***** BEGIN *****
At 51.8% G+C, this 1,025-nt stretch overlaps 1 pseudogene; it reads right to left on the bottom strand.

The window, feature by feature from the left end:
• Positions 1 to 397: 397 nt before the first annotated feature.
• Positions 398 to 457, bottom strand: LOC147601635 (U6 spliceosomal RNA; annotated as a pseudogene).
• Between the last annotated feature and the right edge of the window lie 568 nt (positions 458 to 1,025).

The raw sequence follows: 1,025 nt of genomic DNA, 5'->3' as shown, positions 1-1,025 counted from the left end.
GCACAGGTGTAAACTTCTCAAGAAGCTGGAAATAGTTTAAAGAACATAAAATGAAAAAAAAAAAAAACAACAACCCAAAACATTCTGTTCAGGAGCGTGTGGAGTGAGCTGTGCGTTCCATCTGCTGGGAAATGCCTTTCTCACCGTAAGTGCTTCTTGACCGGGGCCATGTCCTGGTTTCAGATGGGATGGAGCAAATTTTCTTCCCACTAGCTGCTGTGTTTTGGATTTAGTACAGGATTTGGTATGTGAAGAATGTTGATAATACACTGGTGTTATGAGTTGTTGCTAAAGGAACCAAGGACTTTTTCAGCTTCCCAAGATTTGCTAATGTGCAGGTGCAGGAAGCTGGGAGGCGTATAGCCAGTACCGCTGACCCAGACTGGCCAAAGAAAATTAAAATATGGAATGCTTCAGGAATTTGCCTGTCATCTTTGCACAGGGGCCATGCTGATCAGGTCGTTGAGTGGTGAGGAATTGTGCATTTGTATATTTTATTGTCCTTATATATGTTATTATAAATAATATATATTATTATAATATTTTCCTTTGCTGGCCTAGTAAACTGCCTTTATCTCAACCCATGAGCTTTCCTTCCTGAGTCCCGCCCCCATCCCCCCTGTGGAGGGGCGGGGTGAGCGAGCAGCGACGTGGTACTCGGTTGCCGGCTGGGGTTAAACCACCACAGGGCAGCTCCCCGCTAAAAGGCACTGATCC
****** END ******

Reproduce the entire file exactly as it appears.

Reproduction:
At 51.8% G+C, this 1,025-nt stretch overlaps 1 pseudogene; it reads right to left on the bottom strand.

The window, feature by feature from the left end:
• Positions 1 to 397: 397 nt before the first annotated feature.
• Positions 398 to 457, bottom strand: LOC147601635 (U6 spliceosomal RNA; annotated as a pseudogene).
• Between the last annotated feature and the right edge of the window lie 568 nt (positions 458 to 1,025).

The raw sequence follows: 1,025 nt of genomic DNA, 5'->3' as shown, positions 1-1,025 counted from the left end.
GCACAGGTGTAAACTTCTCAAGAAGCTGGAAATAGTTTAAAGAACATAAAATGAAAAAAAAAAAAAACAACAACCCAAAACATTCTGTTCAGGAGCGTGTGGAGTGAGCTGTGCGTTCCATCTGCTGGGAAATGCCTTTCTCACCGTAAGTGCTTCTTGACCGGGGCCATGTCCTGGTTTCAGATGGGATGGAGCAAATTTTCTTCCCACTAGCTGCTGTGTTTTGGATTTAGTACAGGATTTGGTATGTGAAGAATGTTGATAATACACTGGTGTTATGAGTTGTTGCTAAAGGAACCAAGGACTTTTTCAGCTTCCCAAGATTTGCTAATGTGCAGGTGCAGGAAGCTGGGAGGCGTATAGCCAGTACCGCTGACCCAGACTGGCCAAAGAAAATTAAAATATGGAATGCTTCAGGAATTTGCCTGTCATCTTTGCACAGGGGCCATGCTGATCAGGTCGTTGAGTGGTGAGGAATTGTGCATTTGTATATTTTATTGTCCTTATATATGTTATTATAAATAATATATATTATTATAATATTTTCCTTTGCTGGCCTAGTAAACTGCCTTTATCTCAACCCATGAGCTTTCCTTCCTGAGTCCCGCCCCCATCCCCCCTGTGGAGGGGCGGGGTGAGCGAGCAGCGACGTGGTACTCGGTTGCCGGCTGGGGTTAAACCACCACAGGGCAGCTCCCCGCTAAAAGGCACTGATCC